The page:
Posts tagged ‘John Travolta’

April 22, 2011

Adventures in Open Mic, Volume 1

by ANDREW HICKS

STARDATE: Tuesday, April 19, 2011
VENUE: Funny Bone Westport, St. Louis

I can fade this shit in five minutes flat.

Tonight was the first in what should become a weekly tradition now that I’m back in St. Louis — open mic night at Funny Bone Westport. More than 30 comics showed up, and only 16 were picked to perform. I was one of them, and I’m pretty sure it was only because I wrote on the sign-up sheet that I had two to four friends coming to see me. It’s good to have friends.

The open mic comedians are corralled into the corner balcony. If you want to sit at a table with your buddies, you become a paying customer. No employee pricing on drinks, and the two-drink minimum applies. Now, I quit drinking six months ago, and I wasn’t keen on the idea of paying three bucks for a 16-ounce off-brand bottle of water or a 10-ounce mug of Coke filled to the top with ice. So I went the O’Doul’s route.

Drank up my two bottles of nonalcoholic brew and felt a little bit loopy for a few minutes afterward. It gave me the idea to play a sadistic trick on my wife — drink a six-pack of O’Doul’s, come home, kiss her on the mouth and pretend to be half-drunk, then burst into phony tears because I took a tumble from the wagon. That is, if I didn’t get pulled over on the way home and flunk a sobriety test due to sheer lack of coordination. (“Step out of the car, Beer Breath.”)

As the show’s starting each week, the FBW people post a roster of which open mic comics have been picked to perform and in what order. I was listed 14th, third to last. Open mic people get four minutes onstage. Throughout the show, sprinkled between every three or four comics, they bring professional comedians up, and it seems like they’re allowed to perform for up to eight minutes.

Not sure if it was intentional on FBW’s part, but the funniest open mic comedians went up first. Then there was a stretch of four or five in a row who sucked. Not helping matters at all was a table of four seated just off stage left. Two girls, two guys and probably 32 cocktails between them. They talked loudly amongst themselves and heckled the comedians.

I haven’t yet had to deal with being heckled — hell, at open mic at Donnie B’s in Springfield, no one can even sit close enough to the stage for the comedians to hear them — but five or six different comics told these people to shut the fuck up, in those words, and were completely ineffective at accomplishing the task. A bouncer finally went over to the table and talked his bouncer talk, and they still wouldn’t shut up.

To make matters worse, these guys heckled the funny comedians and left the sucky ones alone. I was praying for their noisy-ass intervention when a 50-year-old weirdo who’d never set foot onstage was in the middle of reciting his two-minute poem about a Boy Scout with a tick on the head of his penis.

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March 12, 2011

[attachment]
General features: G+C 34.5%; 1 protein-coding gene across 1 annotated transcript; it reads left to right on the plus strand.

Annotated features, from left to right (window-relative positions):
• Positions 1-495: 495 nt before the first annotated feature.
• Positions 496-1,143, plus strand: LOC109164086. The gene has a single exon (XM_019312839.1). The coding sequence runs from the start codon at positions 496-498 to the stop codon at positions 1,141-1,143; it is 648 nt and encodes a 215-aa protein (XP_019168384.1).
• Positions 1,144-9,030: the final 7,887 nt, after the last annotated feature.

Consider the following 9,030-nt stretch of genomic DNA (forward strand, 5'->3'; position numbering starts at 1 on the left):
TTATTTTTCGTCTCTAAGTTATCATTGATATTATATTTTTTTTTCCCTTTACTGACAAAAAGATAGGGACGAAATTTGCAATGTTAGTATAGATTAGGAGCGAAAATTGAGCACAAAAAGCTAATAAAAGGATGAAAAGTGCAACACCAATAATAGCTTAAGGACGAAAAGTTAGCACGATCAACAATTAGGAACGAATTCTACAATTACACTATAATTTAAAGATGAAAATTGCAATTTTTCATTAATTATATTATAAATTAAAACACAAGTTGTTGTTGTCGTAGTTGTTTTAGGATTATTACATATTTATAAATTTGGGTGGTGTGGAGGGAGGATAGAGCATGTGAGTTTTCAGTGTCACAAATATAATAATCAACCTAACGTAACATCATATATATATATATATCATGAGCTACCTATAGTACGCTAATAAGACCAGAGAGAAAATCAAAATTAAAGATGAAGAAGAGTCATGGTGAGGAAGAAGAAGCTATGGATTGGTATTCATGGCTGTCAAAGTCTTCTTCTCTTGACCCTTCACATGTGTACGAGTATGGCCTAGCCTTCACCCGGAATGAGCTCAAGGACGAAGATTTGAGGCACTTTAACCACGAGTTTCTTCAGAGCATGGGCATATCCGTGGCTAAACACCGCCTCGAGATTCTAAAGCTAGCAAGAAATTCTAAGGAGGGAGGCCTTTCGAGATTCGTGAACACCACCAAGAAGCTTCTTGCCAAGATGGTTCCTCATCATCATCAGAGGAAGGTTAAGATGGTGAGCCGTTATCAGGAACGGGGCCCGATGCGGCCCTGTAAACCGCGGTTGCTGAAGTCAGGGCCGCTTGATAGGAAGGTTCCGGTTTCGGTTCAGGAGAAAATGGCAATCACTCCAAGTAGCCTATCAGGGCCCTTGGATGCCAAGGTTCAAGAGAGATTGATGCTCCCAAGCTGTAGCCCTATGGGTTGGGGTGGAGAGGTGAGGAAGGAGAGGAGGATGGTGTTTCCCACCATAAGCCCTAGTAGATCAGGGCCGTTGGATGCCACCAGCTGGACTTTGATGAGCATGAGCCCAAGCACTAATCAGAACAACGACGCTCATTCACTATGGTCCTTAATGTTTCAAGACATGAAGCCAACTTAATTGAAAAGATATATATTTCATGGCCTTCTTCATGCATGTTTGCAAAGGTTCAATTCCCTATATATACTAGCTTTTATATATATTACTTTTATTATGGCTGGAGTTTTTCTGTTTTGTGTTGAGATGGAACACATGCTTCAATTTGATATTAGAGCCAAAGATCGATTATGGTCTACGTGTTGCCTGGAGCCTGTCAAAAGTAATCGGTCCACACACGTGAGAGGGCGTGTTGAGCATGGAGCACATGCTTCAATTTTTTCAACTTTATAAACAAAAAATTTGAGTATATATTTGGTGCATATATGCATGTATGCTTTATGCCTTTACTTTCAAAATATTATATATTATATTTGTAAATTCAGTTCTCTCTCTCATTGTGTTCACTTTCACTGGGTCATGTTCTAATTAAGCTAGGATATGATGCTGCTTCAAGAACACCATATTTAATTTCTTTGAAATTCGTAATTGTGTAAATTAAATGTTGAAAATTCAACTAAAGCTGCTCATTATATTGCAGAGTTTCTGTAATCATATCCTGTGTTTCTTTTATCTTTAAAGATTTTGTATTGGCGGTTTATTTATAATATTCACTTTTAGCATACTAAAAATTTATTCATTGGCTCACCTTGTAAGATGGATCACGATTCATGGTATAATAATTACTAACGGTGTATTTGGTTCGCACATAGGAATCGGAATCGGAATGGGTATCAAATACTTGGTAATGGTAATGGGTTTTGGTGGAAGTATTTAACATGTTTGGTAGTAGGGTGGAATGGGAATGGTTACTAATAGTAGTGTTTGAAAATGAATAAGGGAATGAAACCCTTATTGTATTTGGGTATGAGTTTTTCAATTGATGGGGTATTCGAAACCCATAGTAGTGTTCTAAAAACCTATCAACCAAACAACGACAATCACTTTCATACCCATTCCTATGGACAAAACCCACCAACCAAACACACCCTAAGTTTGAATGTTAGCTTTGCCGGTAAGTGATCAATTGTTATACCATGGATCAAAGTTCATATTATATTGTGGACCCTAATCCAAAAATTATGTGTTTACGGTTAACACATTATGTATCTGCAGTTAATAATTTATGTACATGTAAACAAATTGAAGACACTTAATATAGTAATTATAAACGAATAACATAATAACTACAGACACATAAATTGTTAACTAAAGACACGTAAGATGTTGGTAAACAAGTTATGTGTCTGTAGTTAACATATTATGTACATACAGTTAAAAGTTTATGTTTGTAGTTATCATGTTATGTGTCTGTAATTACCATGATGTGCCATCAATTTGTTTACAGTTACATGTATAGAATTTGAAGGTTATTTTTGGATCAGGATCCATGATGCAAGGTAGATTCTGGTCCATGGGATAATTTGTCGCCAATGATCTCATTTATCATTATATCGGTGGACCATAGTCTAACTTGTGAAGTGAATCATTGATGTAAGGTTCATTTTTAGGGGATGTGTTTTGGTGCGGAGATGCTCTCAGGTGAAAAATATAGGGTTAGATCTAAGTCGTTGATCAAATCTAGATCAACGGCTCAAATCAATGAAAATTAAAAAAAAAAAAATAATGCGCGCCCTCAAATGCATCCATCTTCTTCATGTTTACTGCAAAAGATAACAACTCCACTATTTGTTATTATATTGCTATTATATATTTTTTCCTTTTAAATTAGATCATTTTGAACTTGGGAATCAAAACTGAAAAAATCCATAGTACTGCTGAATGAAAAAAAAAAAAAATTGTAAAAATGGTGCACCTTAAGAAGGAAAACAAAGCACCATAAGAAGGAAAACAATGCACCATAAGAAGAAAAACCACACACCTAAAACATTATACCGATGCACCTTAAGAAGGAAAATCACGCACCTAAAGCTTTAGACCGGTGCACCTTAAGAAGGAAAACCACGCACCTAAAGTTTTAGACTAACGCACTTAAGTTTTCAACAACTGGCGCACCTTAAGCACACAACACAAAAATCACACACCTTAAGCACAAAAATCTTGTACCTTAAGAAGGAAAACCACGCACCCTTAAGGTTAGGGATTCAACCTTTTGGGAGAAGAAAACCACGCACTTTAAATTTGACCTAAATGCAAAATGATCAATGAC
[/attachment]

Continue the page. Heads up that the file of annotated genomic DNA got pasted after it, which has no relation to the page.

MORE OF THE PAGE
Shoulda Died Young: A WNF Free-For-All

by WE’RE NOT FUNNY
edited by ANDREW HICKS

INSCRUTABLE JEFFREY TROTTER
So Elton John was seriously a genius for the first half of the ’70s. Then he put out the godawful “Crocodile Rock,” became a cartoon character, started writing almost exclusively for cartoon characters, almost went bankrupt because he spends some stupid amount on fresh flowers and now is just an aged celebrity more famous for being out of the closet than anything he’s actually done over the last 15 to 20 years.

ANDREW HICKS
That gets me thinking, who are some pop culture stars who would’ve had more respectable careers had they died early? Would Gallagher have become a revered cult comedian had he been assassinated in 1985?

BUDDAH ESKEW
I thought Gallagher drowned in a freak melon juice accident in 2002.

INSCRUTABLE JEFFREY TROTTER
I think a lot of rock stars will fit under here. Does anyone revere anything the Rolling Stones or The Who have put out in the last 30 years? Those are pretty easy targets, though.

ANDREW HICKS
I think “Beast of Burden” is 31 years old, so you’re probably right.

Brando, after he should've been long-dead

INSCRUTABLE JEFFREY TROTTER
I’m gonna go with Marlon Brando. By the time he went toes up, he was just a crazy fat man who spent the majority of his time on his private island. Let’s say he actually died during the making of Apocalypse Now. Sure he’d be remembered as being a bit strange, but that would be far, far outweighed by his career as an actor. On top of that, Apocalypse Now (which already has a mythic quality to it) goes to a whole new level in the history of film.

LINDSAY HARTLEY
Michael Jackson. I woulda loved to have seen one of the mommas of the little boys he touched just slit his throat.

INSCRUTABLE JEFFREY TROTTER
MJ is another way-too-easy target, though. If I’m going pop stars of the ’80s, I’d say Madonna. I know Ray of Light and Music are solid works, but what if she had died in 1989 after putting out Like a Prayer? She goes out with possibly her most ambitious album and becomes the <a href="John Cazale of pop music. More importantly if she croaks in 1989, she avoids all the drama of Dennis Rodman, Jose Canseco and Alex Rodriguez. The Kabbalah nonsense never comes up. Her marriage to Guy Ritchie and the subsequently horrid film Swept Away never happen. No one makes any jokes about how muscled up she’s become.

ANDREW HICKS
A Madonna who dies in 1989 is still a Madonna who starred in Shanghai Surprise.

INSCRUTABLE JEFFREY TROTTER
Well… no career is perfect. Except John Cazale’s, as he can’t help that Francis Ford Coppola raped his corpse by putting footage of him into Godfather III.

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